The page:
How a Small Trail Can Make a Big Difference
Restoring Prairie, Woods, and Pond: How a Small Trail Can Make a Big Difference is about activism at the community level—and tells how a small village in southeastern Wisconsin has transformed an eight-acre, municipally owned dumping ground and wasteland into a nature trail with three distinct ecosystems: a prairie, woodland, and ephemeral pond wetland. The trail runs from Eagle Elementary to the public library. Illustrated with color photos, the book explains how this trail has become a valuable outdoor classroom—even during COVID-19—a STEM teaching center, a respite for people young and old, and a place for community engagement.
One of the early turning points in the project came in spring 2010 when a few hardy volunteers trekked through the abandoned lot’s thick buckthorn and other invasives and discovered something remarkable: a few hardy native purple coneflowers and hoary vervain. This proved to be evidence of Eagle Prairie, what had once been the largest pre-settlement prairies in this part of Wisconsin. Frog song revealed another hidden gem: an almost inaccessible ephemeral pond—a rare wetland. Meanwhile, a few struggling woodland natives provided evidence of a small forest.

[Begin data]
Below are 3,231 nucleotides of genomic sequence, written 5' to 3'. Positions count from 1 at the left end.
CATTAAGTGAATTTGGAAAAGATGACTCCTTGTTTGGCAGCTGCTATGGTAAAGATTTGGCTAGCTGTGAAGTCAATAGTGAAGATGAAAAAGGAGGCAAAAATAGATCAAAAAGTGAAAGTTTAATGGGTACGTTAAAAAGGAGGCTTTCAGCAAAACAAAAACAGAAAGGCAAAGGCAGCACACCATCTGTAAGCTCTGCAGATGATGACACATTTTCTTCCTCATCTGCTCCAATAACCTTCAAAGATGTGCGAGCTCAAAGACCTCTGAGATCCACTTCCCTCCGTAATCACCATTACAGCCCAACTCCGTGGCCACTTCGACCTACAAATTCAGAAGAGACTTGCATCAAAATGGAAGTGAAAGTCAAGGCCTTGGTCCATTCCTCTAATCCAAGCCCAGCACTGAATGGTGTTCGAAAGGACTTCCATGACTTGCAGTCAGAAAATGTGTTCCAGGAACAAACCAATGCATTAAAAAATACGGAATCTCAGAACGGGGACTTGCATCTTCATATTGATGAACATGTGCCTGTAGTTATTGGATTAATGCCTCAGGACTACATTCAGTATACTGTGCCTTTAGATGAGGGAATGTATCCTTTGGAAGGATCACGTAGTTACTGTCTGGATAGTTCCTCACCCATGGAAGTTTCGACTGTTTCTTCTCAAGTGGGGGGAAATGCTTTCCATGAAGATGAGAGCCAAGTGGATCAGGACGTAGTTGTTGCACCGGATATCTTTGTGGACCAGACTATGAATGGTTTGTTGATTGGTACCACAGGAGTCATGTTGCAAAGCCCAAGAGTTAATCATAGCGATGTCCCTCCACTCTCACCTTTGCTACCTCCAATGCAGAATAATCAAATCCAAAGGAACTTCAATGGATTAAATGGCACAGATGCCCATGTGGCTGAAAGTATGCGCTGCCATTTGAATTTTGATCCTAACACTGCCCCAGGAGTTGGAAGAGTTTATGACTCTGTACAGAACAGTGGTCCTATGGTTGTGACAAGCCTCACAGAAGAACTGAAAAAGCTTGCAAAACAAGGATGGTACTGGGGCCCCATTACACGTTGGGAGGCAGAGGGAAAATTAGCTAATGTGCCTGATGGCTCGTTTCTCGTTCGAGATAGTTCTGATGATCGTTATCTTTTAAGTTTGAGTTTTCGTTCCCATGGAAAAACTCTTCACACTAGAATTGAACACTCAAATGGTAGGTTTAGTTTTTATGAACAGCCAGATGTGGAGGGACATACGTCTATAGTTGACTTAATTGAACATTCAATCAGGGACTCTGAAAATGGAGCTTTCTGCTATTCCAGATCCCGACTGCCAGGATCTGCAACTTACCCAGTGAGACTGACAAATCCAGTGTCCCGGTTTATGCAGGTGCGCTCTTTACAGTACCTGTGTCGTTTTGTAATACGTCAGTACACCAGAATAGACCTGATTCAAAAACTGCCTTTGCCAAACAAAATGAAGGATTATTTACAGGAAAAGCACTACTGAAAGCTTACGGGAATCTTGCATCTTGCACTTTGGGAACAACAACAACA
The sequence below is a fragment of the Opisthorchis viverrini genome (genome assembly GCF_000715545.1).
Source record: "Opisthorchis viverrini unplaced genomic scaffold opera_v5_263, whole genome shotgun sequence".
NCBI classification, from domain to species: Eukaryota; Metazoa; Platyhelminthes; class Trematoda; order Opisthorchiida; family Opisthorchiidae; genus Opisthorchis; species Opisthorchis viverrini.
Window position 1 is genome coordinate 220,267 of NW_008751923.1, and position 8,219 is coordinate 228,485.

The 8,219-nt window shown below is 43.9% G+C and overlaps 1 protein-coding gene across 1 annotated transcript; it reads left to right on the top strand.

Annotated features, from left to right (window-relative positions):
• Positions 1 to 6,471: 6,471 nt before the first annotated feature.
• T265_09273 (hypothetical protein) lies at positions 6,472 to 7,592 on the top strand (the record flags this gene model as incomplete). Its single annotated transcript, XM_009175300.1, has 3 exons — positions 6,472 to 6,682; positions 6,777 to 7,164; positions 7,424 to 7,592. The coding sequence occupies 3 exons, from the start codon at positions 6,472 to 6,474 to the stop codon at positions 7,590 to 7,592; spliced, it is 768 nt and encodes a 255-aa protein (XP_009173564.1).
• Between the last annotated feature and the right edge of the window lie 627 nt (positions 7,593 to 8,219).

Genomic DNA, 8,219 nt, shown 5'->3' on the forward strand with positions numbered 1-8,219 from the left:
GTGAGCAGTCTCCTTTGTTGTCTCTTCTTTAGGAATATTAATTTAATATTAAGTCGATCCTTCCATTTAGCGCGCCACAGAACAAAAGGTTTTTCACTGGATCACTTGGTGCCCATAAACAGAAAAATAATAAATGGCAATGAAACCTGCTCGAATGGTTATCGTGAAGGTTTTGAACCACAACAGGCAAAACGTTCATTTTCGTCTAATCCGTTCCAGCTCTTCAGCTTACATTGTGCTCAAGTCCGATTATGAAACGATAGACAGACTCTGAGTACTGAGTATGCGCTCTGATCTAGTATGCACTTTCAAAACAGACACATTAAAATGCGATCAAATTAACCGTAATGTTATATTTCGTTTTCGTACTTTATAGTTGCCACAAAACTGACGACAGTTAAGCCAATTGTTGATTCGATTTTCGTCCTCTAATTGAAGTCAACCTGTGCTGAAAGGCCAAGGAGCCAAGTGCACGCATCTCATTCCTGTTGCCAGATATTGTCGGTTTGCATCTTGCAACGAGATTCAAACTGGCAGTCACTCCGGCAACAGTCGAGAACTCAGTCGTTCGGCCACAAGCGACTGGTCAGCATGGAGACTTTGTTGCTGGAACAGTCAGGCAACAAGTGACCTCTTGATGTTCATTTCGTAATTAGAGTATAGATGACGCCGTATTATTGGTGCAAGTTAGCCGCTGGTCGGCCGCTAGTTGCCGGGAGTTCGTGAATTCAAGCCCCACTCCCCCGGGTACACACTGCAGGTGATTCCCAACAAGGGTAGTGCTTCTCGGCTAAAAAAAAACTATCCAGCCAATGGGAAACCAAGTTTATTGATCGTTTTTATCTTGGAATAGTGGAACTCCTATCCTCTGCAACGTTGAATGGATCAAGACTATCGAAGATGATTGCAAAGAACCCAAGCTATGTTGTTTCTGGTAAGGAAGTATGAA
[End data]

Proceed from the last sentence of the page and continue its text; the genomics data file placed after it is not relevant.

The forgotten wilderness wasn’t a dead zone after all.
With only a bare-bones budget, a group of volunteers—everyone from local firemen and high school students, to local business owners and Boy Scouts—came together to pitch in to clear invasives, cut buckthorn, grade the trail, and plant native prairie, woodland, and wetland species.
Reviews and Comments
“More than a simple account of a wilderness restoration project. This is activism at its most accessible: the beautiful struggles of a region and community to make a large difference in a small world. A magical and timely story of ecosystems restored to their former glory.” (Kirkus Reviews, starred review)